Today on Current State: House Minority leader Tim Greimel; the MSU Wind Symphony performs at the Latin IS America Festival; Niowave pole barn dispute comes to an end; the Greater Lansing African American Health Institute; and the impact of flooding on agriculture.
Democratic State Representative Tim Greimel is serving his first full term in the Michigan House. It’s also his first as the leader of his party’s caucus.
Representative Greimel speaks with Current State host Mark Bashore about the Snyder administration's education project, his party’s struggle for influence in the GOP-majority legislature and likely Democratic candidates for the U.S. Senate and Governor.
For months, residents of Lansing's Walnut neighborhood and Niowave have a argued over how to improve the appearance of the particle accelerator company's pole barn. Bob Trezise, the executive director of the Lansing Economic Area Partnership, updates the situation.
For this week’s Neighbors in Action segment we feature the Greater Lansing African American Health Institute, or GLAAHI. Based out of Lansing’s Letts Community Center, the GLAAHI offers a variety of programs, including smoking cessation groups, food donations and assistance with health care needs. Current State's host Mark Bashore talks with Eldon Liggons, the executive director of the institute, and Dr. Don Williams, the board chairman and an MSU emeritus professor of psychiatry.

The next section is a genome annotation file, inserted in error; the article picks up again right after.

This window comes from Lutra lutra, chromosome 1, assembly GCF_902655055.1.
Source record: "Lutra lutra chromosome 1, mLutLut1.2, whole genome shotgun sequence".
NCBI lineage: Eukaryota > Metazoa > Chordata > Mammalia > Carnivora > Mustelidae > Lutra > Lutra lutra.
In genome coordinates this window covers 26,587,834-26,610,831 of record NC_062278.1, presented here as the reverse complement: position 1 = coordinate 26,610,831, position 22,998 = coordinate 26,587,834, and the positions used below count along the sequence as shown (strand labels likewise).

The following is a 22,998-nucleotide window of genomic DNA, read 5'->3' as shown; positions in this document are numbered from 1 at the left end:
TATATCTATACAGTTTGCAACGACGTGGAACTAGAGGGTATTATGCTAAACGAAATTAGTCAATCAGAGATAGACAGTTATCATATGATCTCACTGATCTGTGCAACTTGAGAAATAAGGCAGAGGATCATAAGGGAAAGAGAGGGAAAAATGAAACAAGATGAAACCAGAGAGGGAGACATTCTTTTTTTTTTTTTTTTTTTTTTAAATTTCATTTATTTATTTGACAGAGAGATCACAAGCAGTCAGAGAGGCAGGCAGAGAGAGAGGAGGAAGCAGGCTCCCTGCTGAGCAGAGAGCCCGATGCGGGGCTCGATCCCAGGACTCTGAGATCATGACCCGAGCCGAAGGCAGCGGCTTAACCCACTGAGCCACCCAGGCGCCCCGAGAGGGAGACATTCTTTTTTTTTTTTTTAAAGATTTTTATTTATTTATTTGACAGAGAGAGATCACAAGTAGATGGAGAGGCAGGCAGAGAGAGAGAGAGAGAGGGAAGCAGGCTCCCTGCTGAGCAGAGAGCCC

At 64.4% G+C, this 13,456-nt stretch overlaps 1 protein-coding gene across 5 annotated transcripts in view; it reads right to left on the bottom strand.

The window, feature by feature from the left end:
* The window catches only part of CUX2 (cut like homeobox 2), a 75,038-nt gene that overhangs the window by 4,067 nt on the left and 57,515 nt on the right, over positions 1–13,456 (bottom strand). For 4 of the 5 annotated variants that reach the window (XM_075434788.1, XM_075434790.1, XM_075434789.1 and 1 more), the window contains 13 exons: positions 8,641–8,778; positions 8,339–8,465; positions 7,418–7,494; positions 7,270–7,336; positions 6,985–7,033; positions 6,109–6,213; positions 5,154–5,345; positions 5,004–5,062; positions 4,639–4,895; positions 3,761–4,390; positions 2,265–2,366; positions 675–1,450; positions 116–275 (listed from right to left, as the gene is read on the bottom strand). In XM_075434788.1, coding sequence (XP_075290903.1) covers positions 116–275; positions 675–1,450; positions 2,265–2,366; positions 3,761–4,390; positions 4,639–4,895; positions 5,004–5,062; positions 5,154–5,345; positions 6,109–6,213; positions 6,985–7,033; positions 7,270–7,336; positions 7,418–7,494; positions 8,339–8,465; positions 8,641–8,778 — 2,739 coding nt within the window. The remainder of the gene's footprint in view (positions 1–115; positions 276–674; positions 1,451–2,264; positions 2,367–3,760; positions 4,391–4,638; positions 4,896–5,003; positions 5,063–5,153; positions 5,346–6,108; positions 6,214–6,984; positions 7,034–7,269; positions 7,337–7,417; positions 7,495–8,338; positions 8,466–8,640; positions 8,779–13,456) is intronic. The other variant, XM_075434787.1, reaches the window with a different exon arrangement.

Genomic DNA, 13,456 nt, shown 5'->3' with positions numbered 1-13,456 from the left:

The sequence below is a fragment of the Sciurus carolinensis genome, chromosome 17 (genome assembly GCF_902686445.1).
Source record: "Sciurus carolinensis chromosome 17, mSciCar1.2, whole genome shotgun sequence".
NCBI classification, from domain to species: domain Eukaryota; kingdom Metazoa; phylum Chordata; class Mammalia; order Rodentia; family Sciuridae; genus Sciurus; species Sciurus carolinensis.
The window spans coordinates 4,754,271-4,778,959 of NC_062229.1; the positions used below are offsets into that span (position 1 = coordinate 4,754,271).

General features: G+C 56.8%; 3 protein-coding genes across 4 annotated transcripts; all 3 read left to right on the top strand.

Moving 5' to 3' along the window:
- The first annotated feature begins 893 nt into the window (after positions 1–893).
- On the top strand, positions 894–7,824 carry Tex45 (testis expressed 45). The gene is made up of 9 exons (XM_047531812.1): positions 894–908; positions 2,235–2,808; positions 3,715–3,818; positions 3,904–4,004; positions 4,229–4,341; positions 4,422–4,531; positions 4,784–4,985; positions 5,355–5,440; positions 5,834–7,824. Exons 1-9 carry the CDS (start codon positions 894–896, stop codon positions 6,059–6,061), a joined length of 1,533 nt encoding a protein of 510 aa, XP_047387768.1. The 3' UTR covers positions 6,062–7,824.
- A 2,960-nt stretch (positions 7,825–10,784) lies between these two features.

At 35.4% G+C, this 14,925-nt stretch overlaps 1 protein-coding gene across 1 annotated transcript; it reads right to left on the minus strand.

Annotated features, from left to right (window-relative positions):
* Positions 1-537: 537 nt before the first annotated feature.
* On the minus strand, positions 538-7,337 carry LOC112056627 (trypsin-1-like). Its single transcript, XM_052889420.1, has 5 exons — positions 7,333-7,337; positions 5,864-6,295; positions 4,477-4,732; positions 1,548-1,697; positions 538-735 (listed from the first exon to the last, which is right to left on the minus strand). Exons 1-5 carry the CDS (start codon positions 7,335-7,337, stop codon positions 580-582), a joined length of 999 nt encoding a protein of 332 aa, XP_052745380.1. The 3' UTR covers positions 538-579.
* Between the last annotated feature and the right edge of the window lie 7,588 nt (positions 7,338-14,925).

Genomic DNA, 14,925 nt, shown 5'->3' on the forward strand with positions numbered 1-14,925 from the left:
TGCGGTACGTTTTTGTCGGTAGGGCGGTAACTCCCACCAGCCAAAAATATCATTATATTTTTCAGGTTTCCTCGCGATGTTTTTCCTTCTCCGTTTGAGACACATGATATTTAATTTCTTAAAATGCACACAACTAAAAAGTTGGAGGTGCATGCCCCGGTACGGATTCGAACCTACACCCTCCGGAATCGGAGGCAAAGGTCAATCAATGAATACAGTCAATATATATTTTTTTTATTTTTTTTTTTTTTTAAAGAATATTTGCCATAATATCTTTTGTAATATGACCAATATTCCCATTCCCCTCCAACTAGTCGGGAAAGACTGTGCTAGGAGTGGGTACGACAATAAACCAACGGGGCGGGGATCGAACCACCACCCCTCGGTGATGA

Floods have ravaged Michigan this spring. The Red Cedar River has overflowed its banks on MSU campus, flooding the baseball, softball and soccer complex. In Lansing, flooding forced organizers of the marathon to change their planned route.
The Grand Rapids area has been especially hard hit. A photo has been making the rounds, taken from inside an office building in Grand Rapids, of flood waters rising up the surface of a window, with a fish in the picture.